Vietnamese textile & dyeing sectors seek FDI
As underlined by the experts, owing to its inability to efficiently attract investments in the dyeing and textile sectors, Vietnam has missed out many of the chances to enhance its garment exports by way of bilateral and multilateral trade pacts.
A delegation of 20 members representing the Danish textile and garment firms paid an official visit to Vietnam from March 28 to April 2, to survey the investment prospects in the country.
The Danish Ambassador to Vietnam, John Nielsen, did confirm that, the Danish firms were willing to invest in Vietnam in areas like that of fabric making and production of premium garment items, technology transfers and in sharing designing experiences.
Vietnam Textile and Apparel Association (Vitas), Secretary General, Dang Phuong Dung is optimistic that, after the visit, Danish firms would closely focus on the investment prospects in Vietnam's dyeing and textiles sectors, and if this happens it would be a positive development for the country's garment and textile industry.
Actually, the country has been exerting for over last five years to draw foreign investments in the textile and dyeing sectors. But then, hardly a few foreign investors have shown interest in these areas, as these sectors necessitate huge investment capital, while the returns are unstable.
Dung further said that, it is not only the foreign investors who are not enthusiastic about the textile and dyeing projects, but even local authorities are also not willing to welcome them in their regions. The provinces and towns as of now are concentrating on drawing foreign direct investment (FDI) in the high-technology areas, which delivers high efficiency with a smaller number of workers.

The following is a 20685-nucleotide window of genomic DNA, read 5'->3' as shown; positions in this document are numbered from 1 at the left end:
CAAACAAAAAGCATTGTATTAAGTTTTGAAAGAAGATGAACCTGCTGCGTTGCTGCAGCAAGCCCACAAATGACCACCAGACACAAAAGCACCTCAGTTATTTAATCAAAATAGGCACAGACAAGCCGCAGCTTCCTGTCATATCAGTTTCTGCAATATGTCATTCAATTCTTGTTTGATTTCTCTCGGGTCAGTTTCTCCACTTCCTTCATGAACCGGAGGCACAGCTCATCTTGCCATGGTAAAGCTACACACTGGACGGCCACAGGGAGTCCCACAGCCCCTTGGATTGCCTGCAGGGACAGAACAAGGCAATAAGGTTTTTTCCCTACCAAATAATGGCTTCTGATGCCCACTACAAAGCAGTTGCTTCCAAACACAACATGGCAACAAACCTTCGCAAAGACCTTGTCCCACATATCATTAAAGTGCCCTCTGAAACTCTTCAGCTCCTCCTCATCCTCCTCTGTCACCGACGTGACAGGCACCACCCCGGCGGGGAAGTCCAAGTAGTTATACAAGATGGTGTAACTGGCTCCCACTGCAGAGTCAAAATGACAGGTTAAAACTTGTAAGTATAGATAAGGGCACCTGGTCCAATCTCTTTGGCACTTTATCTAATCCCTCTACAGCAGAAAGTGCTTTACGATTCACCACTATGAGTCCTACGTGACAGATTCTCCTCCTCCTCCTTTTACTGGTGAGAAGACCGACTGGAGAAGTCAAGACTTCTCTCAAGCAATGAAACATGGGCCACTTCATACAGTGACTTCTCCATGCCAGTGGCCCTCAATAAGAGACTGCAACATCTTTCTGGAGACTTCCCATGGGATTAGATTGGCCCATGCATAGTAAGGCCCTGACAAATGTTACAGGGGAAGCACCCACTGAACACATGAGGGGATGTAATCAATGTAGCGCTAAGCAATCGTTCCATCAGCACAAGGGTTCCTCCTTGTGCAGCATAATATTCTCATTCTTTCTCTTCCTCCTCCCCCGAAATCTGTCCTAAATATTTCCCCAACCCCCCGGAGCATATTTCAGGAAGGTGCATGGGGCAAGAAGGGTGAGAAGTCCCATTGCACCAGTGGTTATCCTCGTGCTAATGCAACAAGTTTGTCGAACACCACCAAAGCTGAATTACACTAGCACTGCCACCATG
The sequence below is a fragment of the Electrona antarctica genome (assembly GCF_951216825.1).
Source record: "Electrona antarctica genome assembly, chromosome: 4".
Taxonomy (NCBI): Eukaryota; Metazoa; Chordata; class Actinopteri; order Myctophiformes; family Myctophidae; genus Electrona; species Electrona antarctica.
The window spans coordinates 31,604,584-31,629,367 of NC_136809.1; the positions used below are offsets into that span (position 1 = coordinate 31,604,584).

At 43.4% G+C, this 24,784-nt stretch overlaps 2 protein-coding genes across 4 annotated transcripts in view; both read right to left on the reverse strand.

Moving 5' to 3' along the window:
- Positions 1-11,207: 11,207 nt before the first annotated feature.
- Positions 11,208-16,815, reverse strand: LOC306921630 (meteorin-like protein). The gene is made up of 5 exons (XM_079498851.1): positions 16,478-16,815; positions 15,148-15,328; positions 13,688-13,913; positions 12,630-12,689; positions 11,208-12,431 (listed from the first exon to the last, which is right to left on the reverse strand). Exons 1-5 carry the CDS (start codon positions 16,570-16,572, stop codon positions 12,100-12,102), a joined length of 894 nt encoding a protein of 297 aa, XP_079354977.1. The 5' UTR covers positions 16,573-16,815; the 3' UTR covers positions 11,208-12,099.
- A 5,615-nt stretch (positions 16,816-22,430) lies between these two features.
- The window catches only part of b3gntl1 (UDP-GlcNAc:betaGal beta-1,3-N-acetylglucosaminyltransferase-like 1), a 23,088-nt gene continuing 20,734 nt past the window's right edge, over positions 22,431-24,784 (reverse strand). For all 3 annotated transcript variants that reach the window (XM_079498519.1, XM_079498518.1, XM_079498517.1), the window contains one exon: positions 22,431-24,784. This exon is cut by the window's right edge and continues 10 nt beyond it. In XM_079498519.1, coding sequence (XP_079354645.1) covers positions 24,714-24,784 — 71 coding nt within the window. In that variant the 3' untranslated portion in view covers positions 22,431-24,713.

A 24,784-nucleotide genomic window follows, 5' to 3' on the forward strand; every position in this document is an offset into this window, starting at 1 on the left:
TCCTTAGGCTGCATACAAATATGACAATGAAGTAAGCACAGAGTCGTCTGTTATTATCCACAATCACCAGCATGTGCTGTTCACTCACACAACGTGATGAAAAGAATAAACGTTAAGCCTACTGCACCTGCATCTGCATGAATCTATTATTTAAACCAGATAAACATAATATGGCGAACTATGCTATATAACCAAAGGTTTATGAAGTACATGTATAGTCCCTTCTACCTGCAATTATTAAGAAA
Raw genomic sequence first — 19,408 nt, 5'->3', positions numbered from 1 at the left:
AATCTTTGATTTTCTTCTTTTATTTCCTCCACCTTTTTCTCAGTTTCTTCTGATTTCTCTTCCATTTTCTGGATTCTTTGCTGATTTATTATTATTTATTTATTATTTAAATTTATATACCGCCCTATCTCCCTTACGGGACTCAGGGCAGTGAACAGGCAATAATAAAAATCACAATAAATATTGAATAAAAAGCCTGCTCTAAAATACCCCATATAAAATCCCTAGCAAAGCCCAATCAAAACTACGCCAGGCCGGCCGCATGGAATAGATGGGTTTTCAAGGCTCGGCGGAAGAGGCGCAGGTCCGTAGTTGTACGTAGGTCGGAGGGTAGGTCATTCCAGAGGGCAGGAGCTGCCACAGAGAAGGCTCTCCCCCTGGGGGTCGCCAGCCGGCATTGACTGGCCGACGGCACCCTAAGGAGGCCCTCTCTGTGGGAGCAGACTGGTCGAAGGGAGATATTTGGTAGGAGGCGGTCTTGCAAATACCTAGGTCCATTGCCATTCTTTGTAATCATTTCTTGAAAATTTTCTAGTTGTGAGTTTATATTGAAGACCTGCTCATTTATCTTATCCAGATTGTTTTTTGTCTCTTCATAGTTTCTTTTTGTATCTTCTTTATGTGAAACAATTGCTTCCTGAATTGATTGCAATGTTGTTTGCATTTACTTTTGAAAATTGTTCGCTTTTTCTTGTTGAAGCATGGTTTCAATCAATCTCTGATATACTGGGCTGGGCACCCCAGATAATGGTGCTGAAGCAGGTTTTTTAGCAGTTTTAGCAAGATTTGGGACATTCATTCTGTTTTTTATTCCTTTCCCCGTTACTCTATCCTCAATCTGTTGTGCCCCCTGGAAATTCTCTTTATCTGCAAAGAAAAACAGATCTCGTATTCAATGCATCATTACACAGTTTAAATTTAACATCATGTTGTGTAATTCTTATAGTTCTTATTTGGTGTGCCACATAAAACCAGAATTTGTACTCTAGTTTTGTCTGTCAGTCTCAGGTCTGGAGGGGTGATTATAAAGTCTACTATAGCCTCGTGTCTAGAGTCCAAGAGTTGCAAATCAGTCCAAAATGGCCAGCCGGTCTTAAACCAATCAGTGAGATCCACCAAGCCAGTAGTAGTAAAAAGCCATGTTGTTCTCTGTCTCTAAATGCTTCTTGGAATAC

As stated by the Vietnam Textile and Garment Group (Vinatex), over the last five years it has developed 20 investment projects, and has thereby attracted investments in the textile and dyeing projects, with an intention to boost the domestic content ratio in the exported products.
Nevertheless, it did consent that it is not at all easy to find associates for the projects, as hardly a few of the enterprises are willing to invest in these sectors, in spite of the high value addition that the investments could generate and several investment incentives.
Cotton Yarn Association's Deputy Director, Nguyen Son said that, the main difficulty which is impeding the way of the foreign enterprises from investing in textile and dyeing projects is the need to set up treatment plant for liquid effluents.
Vitas too agreed to Sons statement by saying that, foreign investors are interested in investing in the textile and dyeing projects, only if they can invest in industrial zones which already have waste water treatment plants in place. However, in most of the other areas, investors themselves need to set up the system, and this thus impedes the foreign investment in these sectors.
According to the Vitas official, the country in order to draw foreign investments in the areas of textile and dyeing should restrict the incentives only to the textiles and dyeing projects and to some allied industries, instead of extending the same to a lot many areas.
Fibre2fashion News Desk - India